To make lithium-ion batteries safer, researchers have come up with a novel solution: a liquid electrolyte that becomes solid on impact. The electrolyte could keep batteries from heating up and bursting into flames when they are in a car crash or take a hard fall. And it could be cost-effectively and easily employed in today’s battery production lines, its developers say.
Lithium-ion battery cells contain two electrodes separated by a thin plastic sheet and submerged in a liquid electrolyte. If the plastic separator breaks, the electrodes can “touch” each other, shorting the battery and heating it up, which could cause the volatile liquid electrolyte to ignite.
For years, researchers have been trying to make batteries safer with nonflammable solid electrolytes. But these solids, typically plastics or ceramics, don’t conduct ions as well as their liquid counterparts. Some groups are also making batteries with paste-like semi-solid electrolytes and glassy electrolytes.
Gabriel Veith and his colleagues at Oak Ridge National Laboratory instead made an electrolyte that is normally a liquid but becomes solid when subjected to strain. So if a battery is crushed or penetrated, the electrolyte would harden, keeping the electrodes from coming in contact. The researchers are presenting their work at the American Chemical Society’s meeting in Boston.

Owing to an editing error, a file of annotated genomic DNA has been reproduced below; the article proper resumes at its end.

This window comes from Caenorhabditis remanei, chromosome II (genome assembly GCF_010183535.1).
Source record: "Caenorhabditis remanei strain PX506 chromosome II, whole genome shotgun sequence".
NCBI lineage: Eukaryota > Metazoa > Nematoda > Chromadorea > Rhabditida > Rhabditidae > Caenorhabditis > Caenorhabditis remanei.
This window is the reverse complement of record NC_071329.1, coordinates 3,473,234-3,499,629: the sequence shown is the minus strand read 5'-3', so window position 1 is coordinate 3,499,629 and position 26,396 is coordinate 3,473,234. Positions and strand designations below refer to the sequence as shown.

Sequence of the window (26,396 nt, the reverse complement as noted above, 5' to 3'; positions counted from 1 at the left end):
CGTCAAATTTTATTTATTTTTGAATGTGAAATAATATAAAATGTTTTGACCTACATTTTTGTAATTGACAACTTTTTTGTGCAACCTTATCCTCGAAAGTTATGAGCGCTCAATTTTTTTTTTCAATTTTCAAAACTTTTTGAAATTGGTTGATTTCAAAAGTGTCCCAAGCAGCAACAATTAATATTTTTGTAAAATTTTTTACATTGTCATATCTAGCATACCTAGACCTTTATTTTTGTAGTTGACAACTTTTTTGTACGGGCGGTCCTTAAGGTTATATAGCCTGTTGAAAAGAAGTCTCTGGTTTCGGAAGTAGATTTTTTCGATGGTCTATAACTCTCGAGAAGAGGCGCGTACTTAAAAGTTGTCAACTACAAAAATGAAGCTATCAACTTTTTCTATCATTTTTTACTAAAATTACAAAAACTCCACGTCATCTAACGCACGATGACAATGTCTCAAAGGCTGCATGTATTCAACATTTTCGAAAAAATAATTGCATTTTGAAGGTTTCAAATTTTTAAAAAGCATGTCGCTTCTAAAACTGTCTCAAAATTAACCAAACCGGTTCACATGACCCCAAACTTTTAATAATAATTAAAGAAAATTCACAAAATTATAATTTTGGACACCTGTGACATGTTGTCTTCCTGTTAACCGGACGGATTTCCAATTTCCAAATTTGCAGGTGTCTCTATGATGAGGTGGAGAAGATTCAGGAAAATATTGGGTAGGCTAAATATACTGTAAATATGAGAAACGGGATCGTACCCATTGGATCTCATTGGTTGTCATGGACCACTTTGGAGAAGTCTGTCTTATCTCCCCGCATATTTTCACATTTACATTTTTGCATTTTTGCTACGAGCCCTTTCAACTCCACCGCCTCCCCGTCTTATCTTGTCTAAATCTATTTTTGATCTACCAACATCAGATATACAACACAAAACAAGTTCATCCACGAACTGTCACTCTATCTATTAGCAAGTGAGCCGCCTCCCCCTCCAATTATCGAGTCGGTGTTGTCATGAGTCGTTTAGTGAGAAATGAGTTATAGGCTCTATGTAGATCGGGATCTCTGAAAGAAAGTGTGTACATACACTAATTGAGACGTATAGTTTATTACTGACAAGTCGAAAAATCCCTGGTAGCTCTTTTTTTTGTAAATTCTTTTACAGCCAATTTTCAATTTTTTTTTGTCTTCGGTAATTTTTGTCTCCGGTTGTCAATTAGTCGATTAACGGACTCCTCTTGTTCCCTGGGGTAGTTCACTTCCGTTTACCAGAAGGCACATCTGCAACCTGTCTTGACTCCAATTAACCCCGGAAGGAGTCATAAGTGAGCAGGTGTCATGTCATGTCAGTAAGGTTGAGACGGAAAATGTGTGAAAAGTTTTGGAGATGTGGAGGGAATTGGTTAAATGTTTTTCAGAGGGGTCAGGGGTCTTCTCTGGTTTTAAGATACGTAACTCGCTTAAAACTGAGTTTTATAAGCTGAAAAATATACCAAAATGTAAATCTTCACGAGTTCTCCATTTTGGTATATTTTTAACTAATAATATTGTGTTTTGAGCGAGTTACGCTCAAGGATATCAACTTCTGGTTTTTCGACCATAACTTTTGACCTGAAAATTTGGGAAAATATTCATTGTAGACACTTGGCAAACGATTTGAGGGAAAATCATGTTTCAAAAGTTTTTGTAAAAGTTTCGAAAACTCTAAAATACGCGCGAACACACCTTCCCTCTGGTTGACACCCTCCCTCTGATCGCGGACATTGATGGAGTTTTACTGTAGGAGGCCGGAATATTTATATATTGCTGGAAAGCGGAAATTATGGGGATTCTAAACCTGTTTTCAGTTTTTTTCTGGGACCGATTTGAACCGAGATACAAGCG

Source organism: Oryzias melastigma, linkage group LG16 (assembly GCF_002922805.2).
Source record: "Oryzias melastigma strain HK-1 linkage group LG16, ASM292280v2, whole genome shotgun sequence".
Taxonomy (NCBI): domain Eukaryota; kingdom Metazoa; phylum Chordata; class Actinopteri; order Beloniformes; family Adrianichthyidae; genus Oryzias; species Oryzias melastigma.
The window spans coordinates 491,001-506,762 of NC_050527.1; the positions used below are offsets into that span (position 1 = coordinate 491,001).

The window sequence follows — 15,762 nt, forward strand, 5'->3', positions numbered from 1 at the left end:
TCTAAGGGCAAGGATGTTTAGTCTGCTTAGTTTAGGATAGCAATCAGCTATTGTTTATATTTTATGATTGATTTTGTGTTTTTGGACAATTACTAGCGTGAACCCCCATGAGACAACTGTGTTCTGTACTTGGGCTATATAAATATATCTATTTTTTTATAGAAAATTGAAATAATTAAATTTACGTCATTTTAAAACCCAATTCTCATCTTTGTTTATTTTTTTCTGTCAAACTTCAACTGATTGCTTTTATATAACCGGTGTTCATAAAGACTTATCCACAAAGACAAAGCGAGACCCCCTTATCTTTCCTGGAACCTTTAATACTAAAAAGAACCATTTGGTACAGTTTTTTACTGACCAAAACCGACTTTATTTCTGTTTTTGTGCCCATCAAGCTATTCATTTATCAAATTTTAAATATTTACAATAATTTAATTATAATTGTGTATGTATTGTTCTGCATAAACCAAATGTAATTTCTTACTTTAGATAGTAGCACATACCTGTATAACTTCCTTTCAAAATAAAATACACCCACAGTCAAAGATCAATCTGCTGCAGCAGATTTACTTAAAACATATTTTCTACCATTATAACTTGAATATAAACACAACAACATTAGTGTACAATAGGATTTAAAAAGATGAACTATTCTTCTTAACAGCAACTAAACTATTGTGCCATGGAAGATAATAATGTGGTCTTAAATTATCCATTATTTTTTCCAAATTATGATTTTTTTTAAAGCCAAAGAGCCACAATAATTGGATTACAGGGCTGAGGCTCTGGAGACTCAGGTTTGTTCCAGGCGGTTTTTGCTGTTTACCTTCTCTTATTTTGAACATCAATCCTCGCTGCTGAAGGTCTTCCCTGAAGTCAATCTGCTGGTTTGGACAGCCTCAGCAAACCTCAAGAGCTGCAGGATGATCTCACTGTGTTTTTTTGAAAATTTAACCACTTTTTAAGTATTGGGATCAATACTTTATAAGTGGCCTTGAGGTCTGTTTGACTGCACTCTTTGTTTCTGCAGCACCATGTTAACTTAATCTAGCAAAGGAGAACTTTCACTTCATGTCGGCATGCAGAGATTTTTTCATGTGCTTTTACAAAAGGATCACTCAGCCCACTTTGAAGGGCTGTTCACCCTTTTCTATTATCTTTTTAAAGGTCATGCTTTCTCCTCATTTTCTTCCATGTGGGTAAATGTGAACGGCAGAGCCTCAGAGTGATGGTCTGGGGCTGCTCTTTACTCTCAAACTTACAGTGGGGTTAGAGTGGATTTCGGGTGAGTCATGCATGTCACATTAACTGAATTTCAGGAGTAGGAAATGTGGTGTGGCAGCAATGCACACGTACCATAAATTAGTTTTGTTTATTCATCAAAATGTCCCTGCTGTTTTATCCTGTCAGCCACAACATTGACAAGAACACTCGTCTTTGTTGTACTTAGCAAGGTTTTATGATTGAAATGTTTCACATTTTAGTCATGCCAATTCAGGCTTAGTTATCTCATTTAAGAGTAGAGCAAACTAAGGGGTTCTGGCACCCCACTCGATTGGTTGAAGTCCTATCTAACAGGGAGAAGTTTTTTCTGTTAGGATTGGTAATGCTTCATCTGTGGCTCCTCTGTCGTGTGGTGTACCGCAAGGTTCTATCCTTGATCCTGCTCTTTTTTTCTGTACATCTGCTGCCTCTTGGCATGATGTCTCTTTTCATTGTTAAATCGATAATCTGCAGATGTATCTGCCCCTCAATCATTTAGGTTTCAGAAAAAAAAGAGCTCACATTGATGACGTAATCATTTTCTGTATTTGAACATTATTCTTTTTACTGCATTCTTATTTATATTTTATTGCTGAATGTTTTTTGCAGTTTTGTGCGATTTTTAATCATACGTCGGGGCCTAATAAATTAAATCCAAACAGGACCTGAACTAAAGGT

The recipe for the electrolyte is straightforward. Veith was inspired by materials known as shear-thickening fluids. A simple example is a suspension of corn starch and water, known in kid circles as oobleck. When you hit oobleck with some force, it thickens and feels hard because the cornstarch particles come together.
Veith and his colleagues added 200-nanometer-wide silica particles to a conventional liquid electrolyte, which is a dilute solution of lithium salts. The silica nanoparticles come together in the new electrolyte and make it a hard solid, not just a thick liquid. The key to the behavior is controlling the size of the nanoparticles. “We find that particle sizes have to be very, very uniform,” Veith says. “We’re talking plus or minus a nanometer.” The researchers turn out nearly identical particles using a highly controlled chemical process known as the Stöber method.
The material remains solid as long as the battery is under strain, he says. And as an added bonus, silica also absorbs heat, so the electrolyte does not catch fire as easily.
In the lab, batteries tested with the new solidifying electrolyte behave roughly the same as those filled with liquid. The silica nanoparticles do reduce the electrolyte’s ability to conduct ions, which reduces the battery’s capacity and slows down charging. The capacity of a battery is measured in C rates, where 1C is the ability of a battery to charge or discharge in 1 hour, and 2C is charging in 30 minutes. “Our battery works well at rates of up to 2C, which is okay for most electronics,” Veith says.
As opposed to switching to solid electrolytes, the silica-laced electrolyte could be incorporated into current battery manufacturing processes. It would require first loading the plastic separator with silica nanoparticles and injecting the liquid electrolyte into a prepared cell. The silica would then diffuse into the electrolyte. “It’s a drop-in tech rather than revamping your production lines,” Veith says.